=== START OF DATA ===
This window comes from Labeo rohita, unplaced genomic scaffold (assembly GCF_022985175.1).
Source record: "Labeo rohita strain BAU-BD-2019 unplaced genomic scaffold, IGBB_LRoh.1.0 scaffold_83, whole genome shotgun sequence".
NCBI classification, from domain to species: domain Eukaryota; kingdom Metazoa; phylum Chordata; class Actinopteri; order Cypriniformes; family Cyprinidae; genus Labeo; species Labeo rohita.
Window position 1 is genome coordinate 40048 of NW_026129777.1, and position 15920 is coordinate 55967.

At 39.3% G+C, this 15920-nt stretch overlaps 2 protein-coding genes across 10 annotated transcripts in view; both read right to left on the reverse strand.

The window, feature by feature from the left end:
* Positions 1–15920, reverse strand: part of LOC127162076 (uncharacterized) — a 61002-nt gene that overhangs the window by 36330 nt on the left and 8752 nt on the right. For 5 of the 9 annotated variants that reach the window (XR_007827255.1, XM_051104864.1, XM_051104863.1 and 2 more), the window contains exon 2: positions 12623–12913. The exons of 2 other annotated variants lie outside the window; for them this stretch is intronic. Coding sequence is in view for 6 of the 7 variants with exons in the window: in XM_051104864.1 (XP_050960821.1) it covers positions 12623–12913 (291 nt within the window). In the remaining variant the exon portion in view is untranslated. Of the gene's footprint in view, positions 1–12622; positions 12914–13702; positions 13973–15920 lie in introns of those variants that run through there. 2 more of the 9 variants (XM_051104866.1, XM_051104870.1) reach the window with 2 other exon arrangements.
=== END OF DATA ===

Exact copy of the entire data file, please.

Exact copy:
This window comes from Labeo rohita, unplaced genomic scaffold (assembly GCF_022985175.1).
Source record: "Labeo rohita strain BAU-BD-2019 unplaced genomic scaffold, IGBB_LRoh.1.0 scaffold_83, whole genome shotgun sequence".
NCBI classification, from domain to species: domain Eukaryota; kingdom Metazoa; phylum Chordata; class Actinopteri; order Cypriniformes; family Cyprinidae; genus Labeo; species Labeo rohita.
Window position 1 is genome coordinate 40048 of NW_026129777.1, and position 15920 is coordinate 55967.

At 39.3% G+C, this 15920-nt stretch overlaps 2 protein-coding genes across 10 annotated transcripts in view; both read right to left on the reverse strand.

The window, feature by feature from the left end:
* Positions 1–15920, reverse strand: part of LOC127162076 (uncharacterized) — a 61002-nt gene that overhangs the window by 36330 nt on the left and 8752 nt on the right. For 5 of the 9 annotated variants that reach the window (XR_007827255.1, XM_051104864.1, XM_051104863.1 and 2 more), the window contains exon 2: positions 12623–12913. The exons of 2 other annotated variants lie outside the window; for them this stretch is intronic. Coding sequence is in view for 6 of the 7 variants with exons in the window: in XM_051104864.1 (XP_050960821.1) it covers positions 12623–12913 (291 nt within the window). In the remaining variant the exon portion in view is untranslated. Of the gene's footprint in view, positions 1–12622; positions 12914–13702; positions 13973–15920 lie in introns of those variants that run through there. 2 more of the 9 variants (XM_051104866.1, XM_051104870.1) reach the window with 2 other exon arrangements.